Jean Kozek
Tue, 05/06/2014 - 4:06pm
I oppose any tax increases because my taxes were already increased last year. A new tax hit my retirement income. Families loss deductions and now pay more in state income taxes. My local school district didn't benefit from my additional taxes. My local roads are as dangerous as they have been and didn't benefit from my tax increases. Only the state budget benefitted in that my taxes allowed a few businesses to be awarded $1.7 billion dollars in tax CUTS. I have no reason to trust the Republicans to use any additional tax increases on residents to improve our communities.
Robert Kleine
Wed, 05/07/2014 - 9:16am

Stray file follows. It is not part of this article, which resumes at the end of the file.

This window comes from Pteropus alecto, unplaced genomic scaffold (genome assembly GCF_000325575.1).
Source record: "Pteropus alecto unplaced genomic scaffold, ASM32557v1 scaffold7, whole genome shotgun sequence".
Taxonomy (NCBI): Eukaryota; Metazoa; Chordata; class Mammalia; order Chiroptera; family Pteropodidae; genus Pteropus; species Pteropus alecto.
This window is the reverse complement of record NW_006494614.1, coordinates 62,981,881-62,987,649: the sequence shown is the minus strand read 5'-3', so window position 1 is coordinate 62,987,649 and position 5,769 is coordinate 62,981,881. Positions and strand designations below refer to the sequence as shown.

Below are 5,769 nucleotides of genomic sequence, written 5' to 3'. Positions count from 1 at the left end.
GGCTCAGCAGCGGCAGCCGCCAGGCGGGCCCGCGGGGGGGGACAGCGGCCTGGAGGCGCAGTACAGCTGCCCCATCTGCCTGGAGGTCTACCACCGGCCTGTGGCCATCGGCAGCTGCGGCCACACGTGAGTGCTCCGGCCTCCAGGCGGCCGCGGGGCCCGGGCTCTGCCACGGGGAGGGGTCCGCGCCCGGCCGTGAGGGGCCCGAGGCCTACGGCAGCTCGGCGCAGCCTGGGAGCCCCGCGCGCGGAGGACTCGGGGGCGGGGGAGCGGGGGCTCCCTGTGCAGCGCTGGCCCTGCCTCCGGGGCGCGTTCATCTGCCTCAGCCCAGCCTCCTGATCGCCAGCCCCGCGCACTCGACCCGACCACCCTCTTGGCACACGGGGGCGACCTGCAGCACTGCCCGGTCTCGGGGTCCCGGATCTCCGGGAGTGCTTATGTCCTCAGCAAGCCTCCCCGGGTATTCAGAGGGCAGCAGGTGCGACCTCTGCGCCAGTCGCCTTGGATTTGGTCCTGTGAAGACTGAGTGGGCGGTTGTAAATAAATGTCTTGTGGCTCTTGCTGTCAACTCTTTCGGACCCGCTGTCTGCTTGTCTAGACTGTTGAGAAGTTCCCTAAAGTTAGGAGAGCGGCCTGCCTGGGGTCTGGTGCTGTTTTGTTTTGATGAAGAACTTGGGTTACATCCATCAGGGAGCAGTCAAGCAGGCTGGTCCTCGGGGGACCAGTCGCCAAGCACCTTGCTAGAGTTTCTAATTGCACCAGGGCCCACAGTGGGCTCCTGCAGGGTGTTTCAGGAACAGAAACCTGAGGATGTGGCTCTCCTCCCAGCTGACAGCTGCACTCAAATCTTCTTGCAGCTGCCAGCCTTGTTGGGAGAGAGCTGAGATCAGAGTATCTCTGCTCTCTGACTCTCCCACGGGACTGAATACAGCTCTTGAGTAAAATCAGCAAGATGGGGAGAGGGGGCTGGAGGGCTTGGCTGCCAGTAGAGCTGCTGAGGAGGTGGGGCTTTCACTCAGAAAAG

What people do not realize is that you pay one way or another. If you don't spend money on roads, motorists spend an estimated $1,000 more a year on repairs and gas. If you don't spend money on higher education you pay higher tuition for your kids. If you cut assistance to local governments they cut services or go bankrupt. Since 1995 Michigan has cut taxes by about $3 billion on an annual basis. In other words if we had the same tax structure we had in 1995, the state would have $3 billion more in revenue. In 2000, state taxes were 8.1% of personal income. Today they are 6.7%. This amounts to a revenue lose of about $5 billion. This is due both to the tax cuts and to the weak economy. It is no wonder the state is falling apart. We cannot have a strong economy without good infrastructure, good schools, and strong communities- no matter how much you cut business taxes. Taxpayers were willing to pay 8.1% of their income in 2000 to support state services. The question is why are they not willing to now. Clearly after all the tax cuts we are not better off.